16 Apr Arizona Hit and Run Laws – Leaving the Scene of an Accident
In Arizona, as with all states, a person is legally obligated to stop if they are in a motor vehicle accident. No matter how much damage was done, if you fail to stop you can be charged with a crime. These accidents can involve other cars, pedestrians, cyclists and personal property.
As a criminal defense attorney in the Greater Phoenix area, Todd Coolidge has handled many hit and run cases in Arizona. Of course, our initial advice is to stay at the scene, take a few deep breaths, and stay as calm as possible. Depending on the severity of the accident, you may want to call a lawyer who can help guide you through how to legally respond before the police arrive.
Arizona Car Crash Statistics
The following are a few Arizona car crash statistics from 2018 according to the Arizona Department of Transportation:
- There were a total of 127,056 car crashes in 2018.
- 916 (less than 1%) of those crashes resulted in a fatality, with 1,010 people dying.
- That means approximately 2.77 persons were killed each day.
- Hit and run accidents accounted for 14,536 of the total number of car crashes in 2018.
- 73 people were killed in hit and run crashes.
Hit and Run Involving Damage to Another Vehicle
No matter how minor the damage is to another vehicle in the event of an accident, you not only have a requirement to stop, but also a duty to give information and assistance. That duty entails the following actions:
- Show your driver’s license if requested by the other driver
- Provide your name, address and registration information to the other driver
- Provide car insurance details if requested by the other driver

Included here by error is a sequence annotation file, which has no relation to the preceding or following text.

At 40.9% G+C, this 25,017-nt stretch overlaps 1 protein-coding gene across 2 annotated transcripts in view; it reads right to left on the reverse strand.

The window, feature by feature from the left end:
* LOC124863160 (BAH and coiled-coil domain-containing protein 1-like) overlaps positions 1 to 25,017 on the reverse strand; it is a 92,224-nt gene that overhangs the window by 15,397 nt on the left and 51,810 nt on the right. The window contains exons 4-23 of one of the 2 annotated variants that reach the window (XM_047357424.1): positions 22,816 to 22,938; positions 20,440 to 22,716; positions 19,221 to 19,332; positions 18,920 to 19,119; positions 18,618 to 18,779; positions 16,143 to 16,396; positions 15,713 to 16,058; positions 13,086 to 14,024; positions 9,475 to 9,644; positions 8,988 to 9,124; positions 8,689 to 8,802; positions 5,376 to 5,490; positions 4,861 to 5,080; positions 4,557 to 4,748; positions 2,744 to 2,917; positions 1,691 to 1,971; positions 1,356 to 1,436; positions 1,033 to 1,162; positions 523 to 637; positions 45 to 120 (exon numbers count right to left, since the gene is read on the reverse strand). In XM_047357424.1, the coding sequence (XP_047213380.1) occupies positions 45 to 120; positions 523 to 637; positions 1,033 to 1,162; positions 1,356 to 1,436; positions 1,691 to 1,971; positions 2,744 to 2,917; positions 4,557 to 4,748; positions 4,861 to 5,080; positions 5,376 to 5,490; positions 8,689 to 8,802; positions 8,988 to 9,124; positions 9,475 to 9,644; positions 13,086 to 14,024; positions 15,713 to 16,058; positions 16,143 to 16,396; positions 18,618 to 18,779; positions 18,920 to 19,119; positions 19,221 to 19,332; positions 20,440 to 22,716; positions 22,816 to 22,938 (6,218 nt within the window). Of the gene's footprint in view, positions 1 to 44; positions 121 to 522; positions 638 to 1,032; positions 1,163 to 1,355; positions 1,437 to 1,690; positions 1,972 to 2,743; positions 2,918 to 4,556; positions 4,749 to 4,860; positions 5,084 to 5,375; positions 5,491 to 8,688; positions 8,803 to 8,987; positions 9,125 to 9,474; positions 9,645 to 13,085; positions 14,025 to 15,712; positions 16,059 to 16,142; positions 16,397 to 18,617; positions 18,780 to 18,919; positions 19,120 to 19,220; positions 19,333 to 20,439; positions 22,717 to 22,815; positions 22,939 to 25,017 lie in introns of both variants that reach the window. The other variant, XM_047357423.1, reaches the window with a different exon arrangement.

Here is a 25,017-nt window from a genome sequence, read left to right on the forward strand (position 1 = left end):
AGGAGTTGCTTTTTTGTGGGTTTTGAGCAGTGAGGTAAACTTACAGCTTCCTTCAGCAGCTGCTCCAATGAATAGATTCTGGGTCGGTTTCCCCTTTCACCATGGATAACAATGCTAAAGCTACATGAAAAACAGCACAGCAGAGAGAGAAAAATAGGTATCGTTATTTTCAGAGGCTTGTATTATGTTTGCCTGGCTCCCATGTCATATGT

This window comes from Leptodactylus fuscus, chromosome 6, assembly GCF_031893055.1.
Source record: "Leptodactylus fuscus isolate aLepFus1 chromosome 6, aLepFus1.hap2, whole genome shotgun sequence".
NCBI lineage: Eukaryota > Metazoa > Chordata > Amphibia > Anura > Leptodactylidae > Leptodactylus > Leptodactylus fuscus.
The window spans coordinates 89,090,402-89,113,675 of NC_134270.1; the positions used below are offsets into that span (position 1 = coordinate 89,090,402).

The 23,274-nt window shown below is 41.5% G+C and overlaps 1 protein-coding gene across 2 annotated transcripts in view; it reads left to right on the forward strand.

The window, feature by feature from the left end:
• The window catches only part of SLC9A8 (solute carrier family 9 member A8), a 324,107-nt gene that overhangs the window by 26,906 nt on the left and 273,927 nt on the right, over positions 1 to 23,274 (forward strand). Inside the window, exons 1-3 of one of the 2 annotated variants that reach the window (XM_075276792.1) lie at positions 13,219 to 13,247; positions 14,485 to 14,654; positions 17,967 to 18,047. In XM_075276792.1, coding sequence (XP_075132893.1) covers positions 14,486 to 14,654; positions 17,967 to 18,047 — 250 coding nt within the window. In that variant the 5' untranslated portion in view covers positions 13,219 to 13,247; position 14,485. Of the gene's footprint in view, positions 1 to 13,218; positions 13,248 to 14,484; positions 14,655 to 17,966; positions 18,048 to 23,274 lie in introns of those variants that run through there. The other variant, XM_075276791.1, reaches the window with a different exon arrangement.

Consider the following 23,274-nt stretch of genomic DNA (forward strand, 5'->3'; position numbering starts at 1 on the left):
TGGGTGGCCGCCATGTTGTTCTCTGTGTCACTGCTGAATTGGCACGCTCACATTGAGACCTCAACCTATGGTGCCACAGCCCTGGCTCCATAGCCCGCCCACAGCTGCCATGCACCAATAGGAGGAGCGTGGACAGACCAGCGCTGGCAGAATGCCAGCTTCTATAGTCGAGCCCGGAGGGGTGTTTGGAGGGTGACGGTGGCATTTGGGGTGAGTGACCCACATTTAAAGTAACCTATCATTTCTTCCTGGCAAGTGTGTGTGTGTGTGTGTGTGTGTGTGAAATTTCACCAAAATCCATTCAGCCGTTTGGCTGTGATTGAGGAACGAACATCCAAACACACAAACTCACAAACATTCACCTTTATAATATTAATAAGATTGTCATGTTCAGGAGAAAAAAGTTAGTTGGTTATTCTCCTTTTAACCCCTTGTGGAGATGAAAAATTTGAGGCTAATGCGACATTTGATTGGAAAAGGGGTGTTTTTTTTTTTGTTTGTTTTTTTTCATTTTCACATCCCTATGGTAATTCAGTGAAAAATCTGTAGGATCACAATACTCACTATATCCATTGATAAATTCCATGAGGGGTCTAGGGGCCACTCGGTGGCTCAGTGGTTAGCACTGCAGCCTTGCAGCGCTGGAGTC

- Provide first aid, assistance, and/or contact the appropriate medical emergency personnel if necessary
Punishment for a Hit and Run Involving Vehicular Damage in Arizona
Pursuant to Arizona Revised Statute 28-662, If you fail to stop or provide the necessary information or assistance, you can be charged with a class 2 misdemeanor and face up to 30 days in jail and up to $500 in fines. Additionally, a court may order the department to suspend the license or permit to drive and any nonresident operating privilege of a person convicted under this section for one year.
Hit and Run Involving Death or Personal Injury
When a car accident involves death or personal injury, fear and panic can set off a fight or flight instinct that may cause a person to flee the scene of the crime even if they would normally never do such a thing. If you’ve left the scene of an accident that involved a fatality or personal injury and failed to return in a timely manner, the penalties can be quite severe.
Punishment for a Hit and Run Involving Death or Personal Injury in Arizona
The potential consequences of hit and run accidents involving death or serious injury are outlined in ARS 28-661 as such:
- If the victim suffers serious physical injury other than death, you may face a Class 5 felony and up to 1.5 years in prison.
- If the accident results in a death or serious injury you may be charged with a Class 3 felony and up to 3.5 years in prison.
- If you caused the accident that resulted in a fatality the charge will be increased to involuntary manslaughter, which is a class 2 felony with a minimum of 7 years in prison.
Get Your Charges Reduced with Coolidge Law
Are you facing charges of hit and run of any kind in Arizona? Contact Todd Coolidge immediately to get your free case review and allow a certified criminal law specialist to walk you through this difficult and sobering time. Our team will work tirelessly to get your felony or misdemeanor charges reduced.